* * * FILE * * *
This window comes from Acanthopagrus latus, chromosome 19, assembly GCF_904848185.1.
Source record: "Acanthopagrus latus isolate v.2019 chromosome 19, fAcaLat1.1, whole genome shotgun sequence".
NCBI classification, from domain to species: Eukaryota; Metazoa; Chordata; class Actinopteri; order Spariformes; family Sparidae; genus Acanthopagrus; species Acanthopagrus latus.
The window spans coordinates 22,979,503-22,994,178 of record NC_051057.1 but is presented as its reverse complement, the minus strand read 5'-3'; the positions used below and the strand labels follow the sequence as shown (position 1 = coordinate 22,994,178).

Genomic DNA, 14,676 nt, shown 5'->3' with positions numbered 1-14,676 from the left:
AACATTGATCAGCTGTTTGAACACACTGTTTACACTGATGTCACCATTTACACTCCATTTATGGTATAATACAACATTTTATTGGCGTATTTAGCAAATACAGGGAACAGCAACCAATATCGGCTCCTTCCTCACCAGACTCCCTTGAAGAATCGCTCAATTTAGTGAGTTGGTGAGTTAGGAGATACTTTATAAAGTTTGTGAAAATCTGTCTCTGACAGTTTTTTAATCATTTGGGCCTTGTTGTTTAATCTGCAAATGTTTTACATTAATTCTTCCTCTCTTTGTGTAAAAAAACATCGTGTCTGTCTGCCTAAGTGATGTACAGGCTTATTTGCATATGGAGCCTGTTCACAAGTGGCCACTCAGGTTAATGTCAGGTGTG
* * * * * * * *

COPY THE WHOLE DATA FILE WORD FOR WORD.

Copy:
This window comes from Acanthopagrus latus, chromosome 19, assembly GCF_904848185.1.
Source record: "Acanthopagrus latus isolate v.2019 chromosome 19, fAcaLat1.1, whole genome shotgun sequence".
NCBI classification, from domain to species: Eukaryota; Metazoa; Chordata; class Actinopteri; order Spariformes; family Sparidae; genus Acanthopagrus; species Acanthopagrus latus.
The window spans coordinates 22,979,503-22,994,178 of record NC_051057.1 but is presented as its reverse complement, the minus strand read 5'-3'; the positions used below and the strand labels follow the sequence as shown (position 1 = coordinate 22,994,178).

Genomic DNA, 14,676 nt, shown 5'->3' with positions numbered 1-14,676 from the left:
AACATTGATCAGCTGTTTGAACACACTGTTTACACTGATGTCACCATTTACACTCCATTTATGGTATAATACAACATTTTATTGGCGTATTTAGCAAATACAGGGAACAGCAACCAATATCGGCTCCTTCCTCACCAGACTCCCTTGAAGAATCGCTCAATTTAGTGAGTTGGTGAGTTAGGAGATACTTTATAAAGTTTGTGAAAATCTGTCTCTGACAGTTTTTTAATCATTTGGGCCTTGTTGTTTAATCTGCAAATGTTTTACATTAATTCTTCCTCTCTTTGTGTAAAAAAACATCGTGTCTGTCTGCCTAAGTGATGTACAGGCTTATTTGCATATGGAGCCTGTTCACAAGTGGCCACTCAGGTTAATGTCAGGTGTG